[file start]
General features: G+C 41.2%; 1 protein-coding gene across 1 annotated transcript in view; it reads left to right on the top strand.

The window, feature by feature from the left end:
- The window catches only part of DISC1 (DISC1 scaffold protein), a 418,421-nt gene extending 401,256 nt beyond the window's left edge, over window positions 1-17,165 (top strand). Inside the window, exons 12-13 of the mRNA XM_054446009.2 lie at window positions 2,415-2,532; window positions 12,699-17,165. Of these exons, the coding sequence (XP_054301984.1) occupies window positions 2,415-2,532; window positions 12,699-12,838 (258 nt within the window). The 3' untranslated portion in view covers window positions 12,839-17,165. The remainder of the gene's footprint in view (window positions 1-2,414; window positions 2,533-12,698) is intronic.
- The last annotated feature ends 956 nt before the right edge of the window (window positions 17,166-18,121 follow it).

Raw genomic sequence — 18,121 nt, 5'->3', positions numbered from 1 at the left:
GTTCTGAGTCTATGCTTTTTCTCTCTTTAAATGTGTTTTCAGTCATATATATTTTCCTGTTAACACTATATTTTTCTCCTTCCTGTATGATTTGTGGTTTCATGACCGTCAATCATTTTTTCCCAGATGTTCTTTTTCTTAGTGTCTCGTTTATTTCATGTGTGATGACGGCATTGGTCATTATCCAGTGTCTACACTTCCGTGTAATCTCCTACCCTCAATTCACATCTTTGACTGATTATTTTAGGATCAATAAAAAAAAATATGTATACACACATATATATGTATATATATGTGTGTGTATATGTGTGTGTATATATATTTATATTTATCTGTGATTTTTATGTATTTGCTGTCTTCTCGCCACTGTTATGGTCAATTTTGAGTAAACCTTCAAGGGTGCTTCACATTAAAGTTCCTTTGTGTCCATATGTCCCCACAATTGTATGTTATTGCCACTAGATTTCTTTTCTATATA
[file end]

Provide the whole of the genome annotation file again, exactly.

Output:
General features: G+C 41.2%; 1 protein-coding gene across 1 annotated transcript in view; it reads left to right on the top strand.

The window, feature by feature from the left end:
- The window catches only part of DISC1 (DISC1 scaffold protein), a 418,421-nt gene extending 401,256 nt beyond the window's left edge, over window positions 1-17,165 (top strand). Inside the window, exons 12-13 of the mRNA XM_054446009.2 lie at window positions 2,415-2,532; window positions 12,699-17,165. Of these exons, the coding sequence (XP_054301984.1) occupies window positions 2,415-2,532; window positions 12,699-12,838 (258 nt within the window). The 3' untranslated portion in view covers window positions 12,839-17,165. The remainder of the gene's footprint in view (window positions 1-2,414; window positions 2,533-12,698) is intronic.
- The last annotated feature ends 956 nt before the right edge of the window (window positions 17,166-18,121 follow it).

Raw genomic sequence — 18,121 nt, 5'->3', positions numbered from 1 at the left:
GTTCTGAGTCTATGCTTTTTCTCTCTTTAAATGTGTTTTCAGTCATATATATTTTCCTGTTAACACTATATTTTTCTCCTTCCTGTATGATTTGTGGTTTCATGACCGTCAATCATTTTTTCCCAGATGTTCTTTTTCTTAGTGTCTCGTTTATTTCATGTGTGATGACGGCATTGGTCATTATCCAGTGTCTACACTTCCGTGTAATCTCCTACCCTCAATTCACATCTTTGACTGATTATTTTAGGATCAATAAAAAAAAATATGTATACACACATATATATGTATATATATGTGTGTGTATATGTGTGTGTATATATATTTATATTTATCTGTGATTTTTATGTATTTGCTGTCTTCTCGCCACTGTTATGGTCAATTTTGAGTAAACCTTCAAGGGTGCTTCACATTAAAGTTCCTTTGTGTCCATATGTCCCCACAATTGTATGTTATTGCCACTAGATTTCTTTTCTATATA